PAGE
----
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Studies in asymmetric catalysis: Supramolecular catalysis and borane-assisted hydrogenation
Metal-catalyzed catalytic asymmetric reactions have gained enormous attentions and the utilities of such reactions have facilitated natural products syntheses to afford highly bioactive molecules. While these reactions have provided reliable methodologies to transform basic reactants into product(s) with highly enantio- and regioselective manners, the incompatibility with a many functional groups and the associated need to employ protecting groups increases the number of synthetic steps required. Herein, a solution to such an issue has been proposed in catalytic asymmetric hydroboration of styrene derivatives where supramolecular catalysts developed by Takacs et al. were used to achieve highly regio- and stereoselective reaction on functionalized alkenes without the usage of protection chemistry. Moreover, the usefulness of the chemo- and site selective chemistry was demonstrated by applying this methodology to carry out a total synthesis of anti-fungal compounds with no protecting group manipulations. Organoborons have been identified as one of the most versatile and important class of molecules due to the facts that they can be transformed into many different useful functional groups including boronic acids which are widely used as a coupling partner for Suzuki-Miyaura coupling reaction. Thus, studies of catalytic asymmetric hydroboration have shown exponential growth over the past decade. Despite many successful advancements in catalytic asymmetric hydroboration of various substrates, not much attention has been paid to a formation of hydrogenation by-product which is a common observation from various research groups around the world. In this thesis, mechanism of hydrogenation by-product was investigated by both experimentally and computationally and a boron assisted hydrogenation mechanism is proposed to account for the hydrogenation by-product.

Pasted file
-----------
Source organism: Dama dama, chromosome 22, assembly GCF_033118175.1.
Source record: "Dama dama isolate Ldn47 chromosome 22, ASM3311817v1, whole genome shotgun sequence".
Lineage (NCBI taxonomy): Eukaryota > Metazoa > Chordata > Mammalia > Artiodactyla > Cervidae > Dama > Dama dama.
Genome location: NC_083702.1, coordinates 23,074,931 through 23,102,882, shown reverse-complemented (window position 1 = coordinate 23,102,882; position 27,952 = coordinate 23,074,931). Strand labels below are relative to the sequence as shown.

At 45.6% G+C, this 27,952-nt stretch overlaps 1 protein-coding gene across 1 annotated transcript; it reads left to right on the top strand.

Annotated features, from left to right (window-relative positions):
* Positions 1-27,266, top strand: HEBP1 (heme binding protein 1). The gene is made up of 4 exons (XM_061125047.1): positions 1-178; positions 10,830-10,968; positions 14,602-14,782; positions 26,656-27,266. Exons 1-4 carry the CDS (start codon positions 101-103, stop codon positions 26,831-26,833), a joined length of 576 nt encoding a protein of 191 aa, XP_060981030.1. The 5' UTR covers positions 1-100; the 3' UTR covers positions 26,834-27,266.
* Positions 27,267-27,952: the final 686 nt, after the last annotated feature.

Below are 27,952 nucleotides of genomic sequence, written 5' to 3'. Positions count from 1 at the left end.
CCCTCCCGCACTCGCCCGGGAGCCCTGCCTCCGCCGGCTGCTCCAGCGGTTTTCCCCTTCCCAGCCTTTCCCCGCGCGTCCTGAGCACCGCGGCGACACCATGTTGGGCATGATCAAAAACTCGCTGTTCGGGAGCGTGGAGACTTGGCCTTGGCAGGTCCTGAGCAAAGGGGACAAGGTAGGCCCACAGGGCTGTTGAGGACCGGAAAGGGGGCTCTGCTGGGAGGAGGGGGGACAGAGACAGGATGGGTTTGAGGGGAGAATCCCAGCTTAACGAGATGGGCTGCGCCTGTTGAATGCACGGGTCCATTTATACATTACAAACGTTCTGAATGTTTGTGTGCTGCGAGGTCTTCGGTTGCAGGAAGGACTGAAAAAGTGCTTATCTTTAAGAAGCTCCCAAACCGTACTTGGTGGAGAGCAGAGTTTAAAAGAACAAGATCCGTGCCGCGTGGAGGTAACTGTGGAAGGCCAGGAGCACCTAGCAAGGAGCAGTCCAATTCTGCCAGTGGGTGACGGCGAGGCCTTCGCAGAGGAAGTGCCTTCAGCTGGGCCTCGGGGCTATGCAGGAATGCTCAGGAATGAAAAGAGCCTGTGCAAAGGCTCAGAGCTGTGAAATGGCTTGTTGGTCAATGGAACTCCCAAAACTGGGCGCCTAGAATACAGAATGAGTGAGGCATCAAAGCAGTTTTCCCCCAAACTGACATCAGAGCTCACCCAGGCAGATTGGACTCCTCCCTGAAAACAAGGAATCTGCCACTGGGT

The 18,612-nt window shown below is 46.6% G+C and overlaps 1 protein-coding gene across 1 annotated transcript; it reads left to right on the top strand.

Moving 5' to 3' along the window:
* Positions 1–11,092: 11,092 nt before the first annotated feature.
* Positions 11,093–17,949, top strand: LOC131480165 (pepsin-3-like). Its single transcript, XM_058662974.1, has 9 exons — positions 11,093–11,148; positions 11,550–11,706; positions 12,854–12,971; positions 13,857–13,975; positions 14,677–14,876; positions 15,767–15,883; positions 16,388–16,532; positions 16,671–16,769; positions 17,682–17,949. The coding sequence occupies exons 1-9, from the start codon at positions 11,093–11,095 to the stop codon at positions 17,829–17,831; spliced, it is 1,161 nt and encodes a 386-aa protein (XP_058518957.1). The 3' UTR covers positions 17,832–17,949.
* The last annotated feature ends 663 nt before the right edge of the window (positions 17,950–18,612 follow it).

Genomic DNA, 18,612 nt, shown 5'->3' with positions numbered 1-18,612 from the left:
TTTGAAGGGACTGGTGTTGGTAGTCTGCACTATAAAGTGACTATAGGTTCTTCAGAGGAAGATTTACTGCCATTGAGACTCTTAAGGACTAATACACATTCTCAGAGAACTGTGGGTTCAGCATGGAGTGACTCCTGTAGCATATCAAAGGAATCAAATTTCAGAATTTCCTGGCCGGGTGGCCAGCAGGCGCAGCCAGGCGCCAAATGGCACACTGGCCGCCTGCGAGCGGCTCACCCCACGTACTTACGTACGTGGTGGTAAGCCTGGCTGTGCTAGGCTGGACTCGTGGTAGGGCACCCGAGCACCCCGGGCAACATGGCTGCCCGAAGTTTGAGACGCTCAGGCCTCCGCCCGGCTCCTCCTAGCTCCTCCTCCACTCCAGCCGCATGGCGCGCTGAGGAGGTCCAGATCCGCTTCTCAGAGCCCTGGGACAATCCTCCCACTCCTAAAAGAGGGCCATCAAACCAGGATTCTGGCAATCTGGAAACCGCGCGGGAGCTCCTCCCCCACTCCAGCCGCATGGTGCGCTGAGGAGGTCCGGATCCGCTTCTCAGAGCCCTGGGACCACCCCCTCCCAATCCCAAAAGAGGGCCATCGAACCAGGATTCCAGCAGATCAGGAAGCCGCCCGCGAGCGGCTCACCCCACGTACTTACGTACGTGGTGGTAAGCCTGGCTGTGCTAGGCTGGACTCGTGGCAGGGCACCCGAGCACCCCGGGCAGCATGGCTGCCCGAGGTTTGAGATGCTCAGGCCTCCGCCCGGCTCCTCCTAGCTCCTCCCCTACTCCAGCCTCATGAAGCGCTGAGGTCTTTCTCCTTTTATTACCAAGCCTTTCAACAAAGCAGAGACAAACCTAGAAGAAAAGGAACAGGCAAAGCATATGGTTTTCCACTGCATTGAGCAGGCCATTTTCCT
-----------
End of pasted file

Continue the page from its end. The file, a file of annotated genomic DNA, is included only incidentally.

Toyama, Kazuya, "Studies in asymmetric catalysis: Supramolecular catalysis and borane-assisted hydrogenation" (2016). ETD collection for University of Nebraska - Lincoln. AAI10100533.